Changes to trade regulations require importers and exporters to prepare through new licensing and software updates.
U.S. government aims to create single-window, paper-less Customs process; Deutsche Post predicts positive growth for global express business; China looks to develop more logistics centers upstream on the Yangtze River; Canada-Mexico trade imbalance tops NAFTA summit; Mexican railroads object to proposed reform bill
Companies make contingency plans to prepare for possible supply chain disruptions caused by port labor negotiations.
Foreign Trade Zones can help global shippers cut operational costs and speed customs clearance for imports and exports.
Rebuilding the U.S. economy through trade requires enabling domestic manufacturers to regain home markets, writes Alan Tonelson of the U.S. Business and Industry Council.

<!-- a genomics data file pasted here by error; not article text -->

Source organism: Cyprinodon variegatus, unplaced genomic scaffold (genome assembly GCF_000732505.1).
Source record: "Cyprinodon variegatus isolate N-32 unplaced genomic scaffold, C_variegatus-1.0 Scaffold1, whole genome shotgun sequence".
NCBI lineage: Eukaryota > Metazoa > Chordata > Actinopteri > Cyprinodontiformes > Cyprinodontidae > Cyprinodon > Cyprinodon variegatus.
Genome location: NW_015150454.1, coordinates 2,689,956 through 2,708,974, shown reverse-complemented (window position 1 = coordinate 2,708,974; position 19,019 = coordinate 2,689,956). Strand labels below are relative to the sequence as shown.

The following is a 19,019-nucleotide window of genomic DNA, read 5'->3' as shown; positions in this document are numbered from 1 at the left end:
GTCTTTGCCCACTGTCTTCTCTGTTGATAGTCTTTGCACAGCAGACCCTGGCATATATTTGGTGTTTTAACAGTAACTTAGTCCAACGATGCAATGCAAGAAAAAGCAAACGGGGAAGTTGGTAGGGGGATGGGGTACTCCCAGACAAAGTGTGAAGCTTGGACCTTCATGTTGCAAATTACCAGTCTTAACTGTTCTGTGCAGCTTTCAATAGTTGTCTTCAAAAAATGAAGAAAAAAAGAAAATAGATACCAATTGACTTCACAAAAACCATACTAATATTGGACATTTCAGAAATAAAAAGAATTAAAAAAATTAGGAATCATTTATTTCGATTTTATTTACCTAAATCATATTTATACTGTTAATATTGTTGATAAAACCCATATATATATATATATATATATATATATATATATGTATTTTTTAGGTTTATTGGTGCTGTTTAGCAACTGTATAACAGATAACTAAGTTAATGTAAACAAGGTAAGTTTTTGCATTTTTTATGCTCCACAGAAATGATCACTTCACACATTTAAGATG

The Alternative Site Framework designation is changing the Foreign Trade Zone landscape, allowing shippers a more expedient process for streamlining the supply chain.
To successfully manage export compliance, companies must fully understand export regulations and filing requirements, advises Scott Byrnes, Amber Road.
Foreign trade zones (FTZs) are an essential tool for the growing business of third-party logistics. The National Association of Foreign-Trade Zones’ Daniel Griswold outlines the benefits shippers can gain from using FTZs.
Contingency suppliers, sourcing differentiation, special incentives, and a host of other strategies generate improvements in supply chains that reach around the world.
Jose Fernando Nava, president, DHL Supply Chain, Latin America shows shippers how to capitalize on Mexico's attraction as a growing consumer market.
Mexico Taxes U.S. Imports, Audi's carbon friendly cars and carbon friendly transportation, Australia labors over transportation expansion, UPS opens health care logistics hubs in Singapore and China, U.S. football imports from China
10 tips for what companies should consider when locating and choosing a global distribution hub.